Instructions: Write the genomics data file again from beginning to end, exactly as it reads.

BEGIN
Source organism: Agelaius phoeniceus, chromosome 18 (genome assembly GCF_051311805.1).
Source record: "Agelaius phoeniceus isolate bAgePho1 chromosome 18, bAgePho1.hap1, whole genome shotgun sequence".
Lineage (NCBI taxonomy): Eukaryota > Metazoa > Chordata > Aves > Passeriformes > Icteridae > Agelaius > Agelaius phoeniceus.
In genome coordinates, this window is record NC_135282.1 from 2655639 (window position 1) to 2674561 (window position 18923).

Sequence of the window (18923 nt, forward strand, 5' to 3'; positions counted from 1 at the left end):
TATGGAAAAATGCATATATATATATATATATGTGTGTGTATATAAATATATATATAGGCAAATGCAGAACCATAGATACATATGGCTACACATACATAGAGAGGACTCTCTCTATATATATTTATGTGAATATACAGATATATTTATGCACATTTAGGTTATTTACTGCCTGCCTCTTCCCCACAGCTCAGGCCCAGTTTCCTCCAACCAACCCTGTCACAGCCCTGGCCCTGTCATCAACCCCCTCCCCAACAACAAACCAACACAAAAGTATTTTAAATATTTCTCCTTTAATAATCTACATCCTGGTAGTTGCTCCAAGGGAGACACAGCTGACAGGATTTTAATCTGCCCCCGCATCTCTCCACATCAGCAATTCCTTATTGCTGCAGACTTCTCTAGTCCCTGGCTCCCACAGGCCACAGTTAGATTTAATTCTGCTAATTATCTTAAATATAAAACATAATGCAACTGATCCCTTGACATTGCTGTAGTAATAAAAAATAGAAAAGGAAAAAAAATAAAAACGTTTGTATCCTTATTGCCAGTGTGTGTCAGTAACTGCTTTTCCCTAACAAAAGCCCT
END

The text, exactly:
Source organism: Agelaius phoeniceus, chromosome 18 (genome assembly GCF_051311805.1).
Source record: "Agelaius phoeniceus isolate bAgePho1 chromosome 18, bAgePho1.hap1, whole genome shotgun sequence".
Lineage (NCBI taxonomy): Eukaryota > Metazoa > Chordata > Aves > Passeriformes > Icteridae > Agelaius > Agelaius phoeniceus.
In genome coordinates, this window is record NC_135282.1 from 2655639 (window position 1) to 2674561 (window position 18923).

Sequence of the window (18923 nt, forward strand, 5' to 3'; positions counted from 1 at the left end):
TATGGAAAAATGCATATATATATATATATATGTGTGTGTATATAAATATATATATAGGCAAATGCAGAACCATAGATACATATGGCTACACATACATAGAGAGGACTCTCTCTATATATATTTATGTGAATATACAGATATATTTATGCACATTTAGGTTATTTACTGCCTGCCTCTTCCCCACAGCTCAGGCCCAGTTTCCTCCAACCAACCCTGTCACAGCCCTGGCCCTGTCATCAACCCCCTCCCCAACAACAAACCAACACAAAAGTATTTTAAATATTTCTCCTTTAATAATCTACATCCTGGTAGTTGCTCCAAGGGAGACACAGCTGACAGGATTTTAATCTGCCCCCGCATCTCTCCACATCAGCAATTCCTTATTGCTGCAGACTTCTCTAGTCCCTGGCTCCCACAGGCCACAGTTAGATTTAATTCTGCTAATTATCTTAAATATAAAACATAATGCAACTGATCCCTTGACATTGCTGTAGTAATAAAAAATAGAAAAGGAAAAAAAATAAAAACGTTTGTATCCTTATTGCCAGTGTGTGTCAGTAACTGCTTTTCCCTAACAAAAGCCCT